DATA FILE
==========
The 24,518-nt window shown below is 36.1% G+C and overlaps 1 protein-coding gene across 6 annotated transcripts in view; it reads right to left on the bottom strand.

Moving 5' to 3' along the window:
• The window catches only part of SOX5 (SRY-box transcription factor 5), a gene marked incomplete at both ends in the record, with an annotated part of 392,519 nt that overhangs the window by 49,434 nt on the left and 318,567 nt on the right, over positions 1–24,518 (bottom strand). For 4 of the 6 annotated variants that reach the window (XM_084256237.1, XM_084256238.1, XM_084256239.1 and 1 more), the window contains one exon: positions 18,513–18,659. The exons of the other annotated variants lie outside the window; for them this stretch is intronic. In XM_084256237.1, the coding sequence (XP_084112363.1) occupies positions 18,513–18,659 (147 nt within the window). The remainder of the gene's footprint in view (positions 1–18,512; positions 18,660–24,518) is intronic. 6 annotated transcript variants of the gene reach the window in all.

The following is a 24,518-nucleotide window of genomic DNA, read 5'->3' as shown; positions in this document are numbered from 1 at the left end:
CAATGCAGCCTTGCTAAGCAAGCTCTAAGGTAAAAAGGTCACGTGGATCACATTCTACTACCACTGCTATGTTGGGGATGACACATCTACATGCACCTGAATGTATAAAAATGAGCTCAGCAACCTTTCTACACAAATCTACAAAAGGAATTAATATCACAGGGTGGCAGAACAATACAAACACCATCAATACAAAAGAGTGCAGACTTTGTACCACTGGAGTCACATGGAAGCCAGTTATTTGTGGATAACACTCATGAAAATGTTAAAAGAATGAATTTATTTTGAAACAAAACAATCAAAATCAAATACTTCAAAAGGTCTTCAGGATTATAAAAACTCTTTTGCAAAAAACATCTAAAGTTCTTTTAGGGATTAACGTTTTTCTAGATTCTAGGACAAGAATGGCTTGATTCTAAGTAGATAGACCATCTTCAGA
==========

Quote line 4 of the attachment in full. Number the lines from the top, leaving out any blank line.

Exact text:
The following is a 24,518-nucleotide window of genomic DNA, read 5'->3' as shown; positions in this document are numbered from 1 at the left end: